Given developments as of late, there appears to be three way war to gain control of your TV. The most viable players are Apple, Google and TiVo (see earlier prediction
). All have an opportunity to win the war. There are other potential competitors but they are really niche players for now: Moxi, Windows Media Center, Boxee, Roku and the Popcorn.
Let’s call this the third generation of set top boxes or components. The first generation was really good at performing a single function such as TiVo’s ability to record TV or your DVD’s ability to (surprise!) play DVDs. The second generation of video components added some form of Internet connectivity that allowed for the streaming or downloading of content from the Internet. The Roku box specialized at just this. Blu-ray players gained the ability to watch NetFlix on demand. The third generation will allow for better personalization, ability to search and find shows across several types of mediums and provide a platform for applications to run on your TV (Facebook, ebay, Major League Baseball). By providing a platform that is extendable, third generation boxes will tap into the power of the today’s powerful computing cloud.
The winner of this generation of boxes will let you let you be able to watch any show or movie you like on demand. It will not change the essential part of the TV experience, namely how easy it is. Or in less kind words, you can still be a couch potato. The economic model will provide a way for content providers to profit from their works and be affordable for consumers (folks are not going pay too much more than they shell out for their cable bill). What are their strengths and weakness of the main players?
TiVo: With recent launch of the TiVo Premier
, TiVo laid the foundation for its next generation platform. The pitch is that it’s one box (i.e. you don’t need a seperate cable box thanks to cable cards and is seamless). TiVo is doing its best to integrate with cable and satellite while providing other content sources. While the hardware is a big step up, the software was not 100% ready for prime time. The other day, they also announced they would be embedding their software in consumer electronics devices such as TVs which opens up the possibility of having one interface in the home.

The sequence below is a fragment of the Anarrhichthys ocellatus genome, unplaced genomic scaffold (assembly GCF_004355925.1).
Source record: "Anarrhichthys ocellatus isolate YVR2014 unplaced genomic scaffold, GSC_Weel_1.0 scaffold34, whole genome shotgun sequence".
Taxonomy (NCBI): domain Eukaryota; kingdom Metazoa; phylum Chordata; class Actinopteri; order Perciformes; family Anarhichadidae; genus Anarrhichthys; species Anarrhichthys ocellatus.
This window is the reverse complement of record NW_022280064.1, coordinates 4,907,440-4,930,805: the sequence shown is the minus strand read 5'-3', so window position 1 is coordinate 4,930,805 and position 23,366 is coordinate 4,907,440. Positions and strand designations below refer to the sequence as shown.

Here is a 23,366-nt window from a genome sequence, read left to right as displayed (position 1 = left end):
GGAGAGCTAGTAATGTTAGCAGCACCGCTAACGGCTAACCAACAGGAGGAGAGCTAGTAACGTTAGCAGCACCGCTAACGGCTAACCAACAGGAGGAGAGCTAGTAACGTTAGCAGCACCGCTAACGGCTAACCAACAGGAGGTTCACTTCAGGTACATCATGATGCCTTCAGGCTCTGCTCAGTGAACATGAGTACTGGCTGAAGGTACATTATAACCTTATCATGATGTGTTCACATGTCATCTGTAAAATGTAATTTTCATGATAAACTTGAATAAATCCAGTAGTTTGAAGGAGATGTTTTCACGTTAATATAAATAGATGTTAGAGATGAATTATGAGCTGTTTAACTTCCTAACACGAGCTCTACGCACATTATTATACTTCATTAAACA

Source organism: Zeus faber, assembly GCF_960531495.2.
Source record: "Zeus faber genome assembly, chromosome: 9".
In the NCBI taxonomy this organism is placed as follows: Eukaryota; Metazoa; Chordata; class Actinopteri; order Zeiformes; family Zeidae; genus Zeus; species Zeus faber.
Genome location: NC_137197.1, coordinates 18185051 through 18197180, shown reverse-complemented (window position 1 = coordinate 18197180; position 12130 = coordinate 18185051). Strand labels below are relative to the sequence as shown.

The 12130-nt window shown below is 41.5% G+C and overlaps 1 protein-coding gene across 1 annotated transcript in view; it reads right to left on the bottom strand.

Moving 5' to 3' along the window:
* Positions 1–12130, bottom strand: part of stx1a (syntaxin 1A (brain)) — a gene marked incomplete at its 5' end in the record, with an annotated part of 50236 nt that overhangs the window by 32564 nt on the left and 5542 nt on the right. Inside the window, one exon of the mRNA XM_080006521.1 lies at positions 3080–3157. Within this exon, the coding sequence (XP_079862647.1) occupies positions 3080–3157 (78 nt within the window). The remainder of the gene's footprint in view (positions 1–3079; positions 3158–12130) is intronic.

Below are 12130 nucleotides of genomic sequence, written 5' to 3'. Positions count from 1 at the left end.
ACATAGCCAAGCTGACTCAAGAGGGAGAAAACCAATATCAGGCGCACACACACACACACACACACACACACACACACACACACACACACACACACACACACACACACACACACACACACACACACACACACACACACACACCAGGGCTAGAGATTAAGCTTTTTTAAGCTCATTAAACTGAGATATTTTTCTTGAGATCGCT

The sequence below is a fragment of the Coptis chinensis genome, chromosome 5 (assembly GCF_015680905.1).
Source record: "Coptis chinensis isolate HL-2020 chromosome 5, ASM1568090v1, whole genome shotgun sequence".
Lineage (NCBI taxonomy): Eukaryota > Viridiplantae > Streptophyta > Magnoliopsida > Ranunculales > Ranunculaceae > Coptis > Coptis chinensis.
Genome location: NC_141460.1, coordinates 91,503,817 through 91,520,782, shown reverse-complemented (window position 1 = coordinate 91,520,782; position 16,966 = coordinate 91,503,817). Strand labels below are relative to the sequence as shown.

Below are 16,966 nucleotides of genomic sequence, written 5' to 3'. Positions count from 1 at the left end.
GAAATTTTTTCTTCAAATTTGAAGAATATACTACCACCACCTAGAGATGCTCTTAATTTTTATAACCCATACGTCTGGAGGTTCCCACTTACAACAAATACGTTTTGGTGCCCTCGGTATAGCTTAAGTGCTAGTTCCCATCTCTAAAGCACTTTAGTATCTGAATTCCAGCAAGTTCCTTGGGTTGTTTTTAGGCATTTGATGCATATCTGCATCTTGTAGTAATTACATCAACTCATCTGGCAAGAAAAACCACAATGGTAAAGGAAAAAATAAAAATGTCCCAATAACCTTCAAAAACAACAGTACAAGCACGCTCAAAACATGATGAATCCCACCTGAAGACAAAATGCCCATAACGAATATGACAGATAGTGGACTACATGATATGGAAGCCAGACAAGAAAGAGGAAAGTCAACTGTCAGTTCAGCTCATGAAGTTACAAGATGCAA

- You can buy it today and it works!
- It’s one box that doesn’t need a seperate cable box, a seamless exerperience.
- TiVo is focusing on being the supplier of cable boxs to cable providers. RCN has already started to deploy in Washington. This model is very viable for the consumer (no up front cost just a monthly fee) and gives access to on-demand movies.
- Only box out there that can record over the air TV or cable as well as provide services such as NetFlix and Amazon
- Software is starting to appear on embedded devices such as Insignia TVs (minus the DVR but powerful if it allows you to stream content to these devices)
- Released before it was ready
- Needs a better way to stream between boxes (too slow now)
- No easy way to develop applications for it and extend its functionality
- Few resources means they are focused on survivial
- Monthly or Lifetime fee for standalone box
Apple: The current AppleTV is a basically a iTunes extender that you hook up to your TV. Apple’s current box looks to bypass your local cable company entirely. Recently, there have been a lot of rumors that Apple will release a new low cost cloud based box. Apparently we will not see anything at the upcoming Apple Developers’ Conference. Assuming the box appears:
- Apple is the best when it comes to execution of concepts and has lots of resources
- The iTunes store
- Potential extension of their current apps store to the TV
- AppleTV’s great interface
- No offical announcement yet
- Current AppleTv is a closed platform. They have shown no interest in integrating with live TV or recording it since it potentially takes away money from the iTunes store.
- Pay per show model
See the post below on the details of GoogleTV
. Google’s strategy is to attempt to work with and integrate with everybody and allow everyone to use their system. Keep in mind, it’s only just been announced so folks have not had any hands on experience with it yet.
- Google has a massive amount of resoures
- It’s an open platform where anyone can build applications or hardware or incoroporate it into their devices (similar to Andriod phones).
- Promises to work across many different devices and mediums
- There are no monthly fees. It will probably rely on Google’s adverstising model for revenue
- Has no way to record live TV itself
- Relies on IR blasters to integreate with other devices such as your cable box or TiVo?
- Search paradigm may not work when watching TV. Consumer still needs to be able to surf content.
Who will win? It’s too early to tell. TiVo does seem to be ahead for the moment given they are the only one to market. Given TiVo’s financial condition, they are primed to be bought out but folks have been speculating about that for years. Apple and Google have the massive amount of resources to make this interesting and to create an awesome experience in your home theater and beyond.